Why Goats’ Milk is Good for Your Health
Goats are deeply rooted in history, folklore, fairy tales and mythology, from Arabia to Egypt and Scotland to China, the goat plays an important part in many different countries and cultures. It shouldn’t come as a surprise then that goats’ milk also has a long history of use too, in fact more goats’ milk is consumed daily around the world than cows’ milk. To put that into context, it’s reported that 65-72% of the world’s dairy consumption is goat milk, so if you haven’t tried it yet and you don’t want to suffer with FOMO (fear of missing out), then what better time than now! This high popularity of goats’ milk highlights the importance of this food around the world, which provides a nutritional daily staple for millions of people. Apart from the fact it tastes delicious; the nutritional profile of goats’ milk also offers us many health benefits too.
People who suffer with conditions such as eczema, dermatitis, digestive discomfort, catarrh and sinus problems, asthma, constipation and bloating, often report a benefit, or symptoms relief, when switching to goats’ dairy as opposed to cows’ dairy. Although more scientific research is needed to prove the potential reasons behind these reported benefits, there are already some studies showing differences between goats’ milk and other dairy or dairy alternatives that may throw some light on why the popularity of goats’ dairy is increasing globally, and people with the above conditions are increasingly choosing it as a preference.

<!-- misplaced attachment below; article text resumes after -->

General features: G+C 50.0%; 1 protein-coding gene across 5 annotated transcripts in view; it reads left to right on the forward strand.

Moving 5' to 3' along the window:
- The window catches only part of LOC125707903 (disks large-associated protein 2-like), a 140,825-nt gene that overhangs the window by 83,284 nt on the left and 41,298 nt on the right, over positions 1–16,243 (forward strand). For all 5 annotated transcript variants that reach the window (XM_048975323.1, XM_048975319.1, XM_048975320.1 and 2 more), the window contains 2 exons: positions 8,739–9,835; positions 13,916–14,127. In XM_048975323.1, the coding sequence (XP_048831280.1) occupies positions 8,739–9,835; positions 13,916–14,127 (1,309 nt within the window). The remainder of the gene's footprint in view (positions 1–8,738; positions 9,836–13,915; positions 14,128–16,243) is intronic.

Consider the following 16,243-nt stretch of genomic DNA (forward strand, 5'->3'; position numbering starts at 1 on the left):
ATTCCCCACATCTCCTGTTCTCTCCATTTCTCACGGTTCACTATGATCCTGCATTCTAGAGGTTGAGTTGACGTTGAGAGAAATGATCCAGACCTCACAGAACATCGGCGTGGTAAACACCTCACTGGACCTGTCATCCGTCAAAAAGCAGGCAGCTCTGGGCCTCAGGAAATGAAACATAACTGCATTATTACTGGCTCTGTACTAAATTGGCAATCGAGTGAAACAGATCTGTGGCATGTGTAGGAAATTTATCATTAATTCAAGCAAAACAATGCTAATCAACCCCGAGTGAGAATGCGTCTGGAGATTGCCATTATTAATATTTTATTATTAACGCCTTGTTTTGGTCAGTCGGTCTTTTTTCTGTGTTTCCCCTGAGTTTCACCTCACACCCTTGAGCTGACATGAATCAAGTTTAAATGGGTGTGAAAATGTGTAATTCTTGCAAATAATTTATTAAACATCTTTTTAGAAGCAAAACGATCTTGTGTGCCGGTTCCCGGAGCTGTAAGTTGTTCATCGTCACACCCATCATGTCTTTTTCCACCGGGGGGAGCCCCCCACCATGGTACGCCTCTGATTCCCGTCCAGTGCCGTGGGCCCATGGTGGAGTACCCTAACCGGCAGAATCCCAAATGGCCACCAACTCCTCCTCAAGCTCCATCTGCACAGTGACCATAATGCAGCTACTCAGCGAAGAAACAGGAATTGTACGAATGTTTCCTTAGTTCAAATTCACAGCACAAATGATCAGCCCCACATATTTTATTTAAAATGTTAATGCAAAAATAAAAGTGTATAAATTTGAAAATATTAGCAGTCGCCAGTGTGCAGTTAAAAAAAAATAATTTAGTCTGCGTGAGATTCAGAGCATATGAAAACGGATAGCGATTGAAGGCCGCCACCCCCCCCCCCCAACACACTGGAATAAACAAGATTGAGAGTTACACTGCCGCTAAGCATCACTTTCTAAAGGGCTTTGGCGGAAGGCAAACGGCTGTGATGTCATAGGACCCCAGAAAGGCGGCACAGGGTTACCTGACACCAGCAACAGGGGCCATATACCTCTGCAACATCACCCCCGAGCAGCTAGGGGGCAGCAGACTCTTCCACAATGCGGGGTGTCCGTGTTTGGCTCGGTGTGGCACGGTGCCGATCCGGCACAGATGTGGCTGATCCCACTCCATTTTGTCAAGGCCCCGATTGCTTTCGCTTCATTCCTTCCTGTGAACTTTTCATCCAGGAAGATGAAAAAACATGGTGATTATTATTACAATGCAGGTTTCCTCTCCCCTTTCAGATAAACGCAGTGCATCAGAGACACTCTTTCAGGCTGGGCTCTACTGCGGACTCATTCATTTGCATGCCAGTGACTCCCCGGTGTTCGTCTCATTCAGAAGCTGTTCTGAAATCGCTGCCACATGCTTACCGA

One reason that goats’ milk is excellent for health is due to its protein content. Protein is one of the three macronutrients along with fat and carbohydrates, and dairy products, including goats’ dairy, is an excellent protein source. Protein is essential for the growth and repair of tissues and for the production of hormones and enzymes, which support normal body function. Protein is also very important for our immune systems to work effectively, and a lack of good protein impairs our immune system and makes it less effective, reducing its ability to fight off illness and infection.
Proteins are made from smaller molecules called amino acids of which there are nine essential ones. Essential amino acids are ones that come only from food sources and have to be consumed in our diet as our body cannot make them. Some foods contain ALL of these nine essential amino acids and these are called ‘complete proteins’. Most animal products are ‘complete proteins’ including goats’ milk and thus it provides us with all nine essential amino acids required for good health. Some research has also suggested that goats’ milk may have higher levels of six of these essential amino acids compared with cows’ milk.
Digestive Health – Bloating & Discomfort
When it comes to digestive health, goats’ milk certainly has some advantages. For those people who suffer with bloating, digestive discomfort or IBS symptoms, the recommendation is to ‘ease the load’ on your digestive system by ensuring you consume foods that are more easily digestible and goats’ milk is one such food.